Cousins share a special kinship that is often unique to their generation. They might be second cousins or first cousins once removed, but regardless of the degree of kinship and specific cousin relationship, they are still family. Therefore, it stands to reason that you would want to know what to call your cousin’s child. Cousins share a special bond that is rare between other family members. And while finding out what you call your cousin’s child can seem like an oddly specific question, it does arise more often than you might think. For example, if you have a cousin who recently had a baby and you plan on seeing them again at some point in the future, it’s good to know how to refer to the baby-bearing cousin’s offspring. If you’re looking for an answer to this question about your cousin’s child, read on for answers from several different viewpoints: what do you call your cousin’s child if they are also part of your extended family?
What Do You Call Your Cousin’s Child?
There is no definitive answer to this question, as cousin’s children can be referred to in a variety of ways. Some people might simply call them “cousins,” while others might refer to them by their specific relationship (e.g., “first cousin once removed”). Ultimately, it is up to the individual to decide how they want to refer to their cousin’s child.
How To Address A Cousin’s Child?
- First of all, let’s start by addressing the fact that the child is a cousin. For example, if you have a cousin that has a child, and the child is also your first cousin once removed, you would refer to him or her as your “first cousin once removed’s son/daughter.” This can get confusing because it seems unwieldy and awkward at first glance. However, this is just an example of how to address your cousin’s child.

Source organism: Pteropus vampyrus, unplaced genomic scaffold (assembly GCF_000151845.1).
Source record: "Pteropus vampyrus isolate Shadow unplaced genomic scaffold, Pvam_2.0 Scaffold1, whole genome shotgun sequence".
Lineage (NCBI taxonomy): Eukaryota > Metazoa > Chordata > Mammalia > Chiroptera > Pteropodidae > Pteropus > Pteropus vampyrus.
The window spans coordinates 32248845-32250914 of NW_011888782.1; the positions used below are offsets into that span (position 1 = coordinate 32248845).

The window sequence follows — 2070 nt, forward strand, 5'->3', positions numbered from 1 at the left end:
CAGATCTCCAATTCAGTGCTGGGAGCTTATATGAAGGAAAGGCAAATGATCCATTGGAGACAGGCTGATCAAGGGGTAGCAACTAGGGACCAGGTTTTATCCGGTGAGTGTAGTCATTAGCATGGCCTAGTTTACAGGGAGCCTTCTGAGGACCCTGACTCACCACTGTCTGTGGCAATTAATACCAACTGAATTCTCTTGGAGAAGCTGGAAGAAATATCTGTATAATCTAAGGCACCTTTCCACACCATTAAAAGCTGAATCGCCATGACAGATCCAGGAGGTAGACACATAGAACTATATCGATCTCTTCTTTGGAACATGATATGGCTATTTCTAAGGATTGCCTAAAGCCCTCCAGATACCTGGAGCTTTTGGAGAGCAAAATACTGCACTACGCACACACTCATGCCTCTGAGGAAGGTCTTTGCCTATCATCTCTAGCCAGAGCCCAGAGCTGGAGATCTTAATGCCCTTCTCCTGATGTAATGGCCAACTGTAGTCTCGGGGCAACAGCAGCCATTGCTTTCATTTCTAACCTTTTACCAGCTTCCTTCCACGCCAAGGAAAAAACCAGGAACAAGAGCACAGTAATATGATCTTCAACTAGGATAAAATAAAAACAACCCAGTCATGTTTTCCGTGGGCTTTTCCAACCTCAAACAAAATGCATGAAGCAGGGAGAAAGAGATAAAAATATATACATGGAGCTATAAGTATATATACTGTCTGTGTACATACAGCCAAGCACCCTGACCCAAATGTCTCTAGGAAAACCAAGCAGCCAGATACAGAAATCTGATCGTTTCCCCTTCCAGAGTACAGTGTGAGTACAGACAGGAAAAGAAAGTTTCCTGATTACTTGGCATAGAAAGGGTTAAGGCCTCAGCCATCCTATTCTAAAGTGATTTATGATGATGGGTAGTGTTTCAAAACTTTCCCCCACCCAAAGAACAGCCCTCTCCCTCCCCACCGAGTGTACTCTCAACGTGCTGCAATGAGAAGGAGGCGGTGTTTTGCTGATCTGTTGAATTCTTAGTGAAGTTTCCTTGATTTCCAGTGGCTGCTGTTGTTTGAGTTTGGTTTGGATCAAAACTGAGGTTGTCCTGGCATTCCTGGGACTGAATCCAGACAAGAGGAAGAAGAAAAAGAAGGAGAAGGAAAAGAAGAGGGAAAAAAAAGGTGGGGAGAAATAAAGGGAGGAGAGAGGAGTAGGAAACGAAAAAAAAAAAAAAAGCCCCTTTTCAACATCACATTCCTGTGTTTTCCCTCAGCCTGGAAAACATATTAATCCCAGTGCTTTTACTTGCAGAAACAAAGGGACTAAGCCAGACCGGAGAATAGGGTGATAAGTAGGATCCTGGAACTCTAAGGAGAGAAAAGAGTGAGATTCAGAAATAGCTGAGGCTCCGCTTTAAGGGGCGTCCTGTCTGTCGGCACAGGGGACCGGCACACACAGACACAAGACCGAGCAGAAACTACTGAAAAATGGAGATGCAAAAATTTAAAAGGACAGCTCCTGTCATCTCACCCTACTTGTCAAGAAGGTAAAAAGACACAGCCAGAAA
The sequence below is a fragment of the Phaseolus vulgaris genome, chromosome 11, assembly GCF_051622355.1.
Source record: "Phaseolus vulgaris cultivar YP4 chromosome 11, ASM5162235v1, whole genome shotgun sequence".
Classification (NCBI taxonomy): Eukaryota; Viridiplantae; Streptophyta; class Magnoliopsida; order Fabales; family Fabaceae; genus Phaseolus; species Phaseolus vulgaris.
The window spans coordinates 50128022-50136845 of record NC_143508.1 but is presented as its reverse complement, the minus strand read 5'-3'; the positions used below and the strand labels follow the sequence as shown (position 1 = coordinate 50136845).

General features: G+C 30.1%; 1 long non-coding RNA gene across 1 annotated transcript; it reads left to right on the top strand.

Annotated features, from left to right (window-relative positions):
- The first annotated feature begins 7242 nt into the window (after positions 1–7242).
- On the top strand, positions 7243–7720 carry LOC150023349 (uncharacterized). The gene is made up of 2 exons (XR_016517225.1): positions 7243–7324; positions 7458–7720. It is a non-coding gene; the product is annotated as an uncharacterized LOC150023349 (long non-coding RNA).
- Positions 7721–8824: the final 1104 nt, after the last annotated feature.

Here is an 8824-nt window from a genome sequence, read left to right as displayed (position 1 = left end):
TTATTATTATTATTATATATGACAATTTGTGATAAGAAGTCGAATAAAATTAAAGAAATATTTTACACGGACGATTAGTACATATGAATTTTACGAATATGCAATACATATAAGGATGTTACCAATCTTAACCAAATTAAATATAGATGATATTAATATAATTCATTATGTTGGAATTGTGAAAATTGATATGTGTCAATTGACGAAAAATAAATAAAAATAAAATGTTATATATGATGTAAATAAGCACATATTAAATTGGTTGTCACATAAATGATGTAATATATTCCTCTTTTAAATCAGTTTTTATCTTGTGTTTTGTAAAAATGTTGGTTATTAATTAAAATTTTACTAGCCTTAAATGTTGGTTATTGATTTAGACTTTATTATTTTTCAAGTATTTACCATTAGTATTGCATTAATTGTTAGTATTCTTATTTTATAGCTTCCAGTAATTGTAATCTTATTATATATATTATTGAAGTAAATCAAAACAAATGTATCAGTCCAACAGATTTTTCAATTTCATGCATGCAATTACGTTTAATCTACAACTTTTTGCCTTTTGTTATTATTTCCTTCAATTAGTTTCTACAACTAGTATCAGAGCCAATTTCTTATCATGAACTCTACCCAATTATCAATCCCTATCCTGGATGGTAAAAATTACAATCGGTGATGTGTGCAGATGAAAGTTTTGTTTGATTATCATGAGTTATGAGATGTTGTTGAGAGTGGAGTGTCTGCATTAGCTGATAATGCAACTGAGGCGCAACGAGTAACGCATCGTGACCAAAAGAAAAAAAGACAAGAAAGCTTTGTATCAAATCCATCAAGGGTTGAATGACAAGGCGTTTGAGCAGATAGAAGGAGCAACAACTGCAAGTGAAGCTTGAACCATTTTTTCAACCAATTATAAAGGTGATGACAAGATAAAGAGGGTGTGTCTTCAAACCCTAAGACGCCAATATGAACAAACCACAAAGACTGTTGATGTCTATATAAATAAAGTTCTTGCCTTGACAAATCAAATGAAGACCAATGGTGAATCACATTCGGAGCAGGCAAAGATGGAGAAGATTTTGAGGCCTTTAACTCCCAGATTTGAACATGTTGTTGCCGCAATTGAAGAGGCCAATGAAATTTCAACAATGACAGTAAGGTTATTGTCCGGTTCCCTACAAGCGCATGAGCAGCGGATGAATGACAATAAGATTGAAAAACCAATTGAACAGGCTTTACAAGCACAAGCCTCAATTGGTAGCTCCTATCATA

- Next, let’s talk about what you call your cousins’ children when they are not part of your extended family. This can be trickier than it seems because it depends on whether or not the child is older or younger than you. If you are older than the child in question, then it’s perfectly acceptable to call them by their first name (or nickname). However, if you are younger than them then you should use their last name and refer to them as “Mr./Ms./Mrs., etc., (last name).
- If the child in question is part of an extended family member like an uncle or aunt then you would address them as such: Mr./Ms./Mrs., (last name), (relationship), for example, Mr./Ms./Mrs., Jones (aunt).
- If there are multiple children in question who belong to different generations within one family line (for example cousins who have kids) you would address them according to their relationship with you. For example, if your cousin has a child and they are also your uncle or aunt, then you would call them Mr./Ms./Mrs., (last name) (uncle/aunt).
- If the child in question is not related to you by blood then you would address them as such: Mr./Ms./Mrs., Last Name (relationship), for example, Mr./Ms./Mrs., Smith (friend).
- If the child in question is adopted or step-family, then it’s acceptable to refer to them by their first name regardless of whether or not they are older or younger than you.
- And finally, if the child in question is neither related to you by blood nor part of an extended family member and they are older than you, then it’s perfectly acceptable for you to call them by their first name regardless of whether or not they are an adult. However, if they are younger than you then it’s customary for younger people to refer to older people as “Mr./Ms./Mrs., etc.
What Is The Correct Way To Refer To A Cousin’s Child?
- If your cousin is also your aunt or uncle, then you call their child your first cousin.
- If you have a cousin who is also your aunt or uncle, then you refer to their child as your first cousin. For example, if you have a brother who has three children and one of those children is the child of his sister’s husband (your cousin), then the proper way to refer to that child would be “your first cousin once removed.”
- If one of your cousins has married into the family, then you call their child a step-cousin.
- If neither situation applies and both parents are related by blood or marriage, then you refer to their child as your first cousin.
- If neither situation applies, but both parents are not related by blood or marriage, then you call their offspring your second cousin.
- If neither situation applies and one parent is related by blood or marriage and the other is not, then you call their child a second cousin once removed/second cousin twice removed depending on how far back in time two individuals shared common ancestors.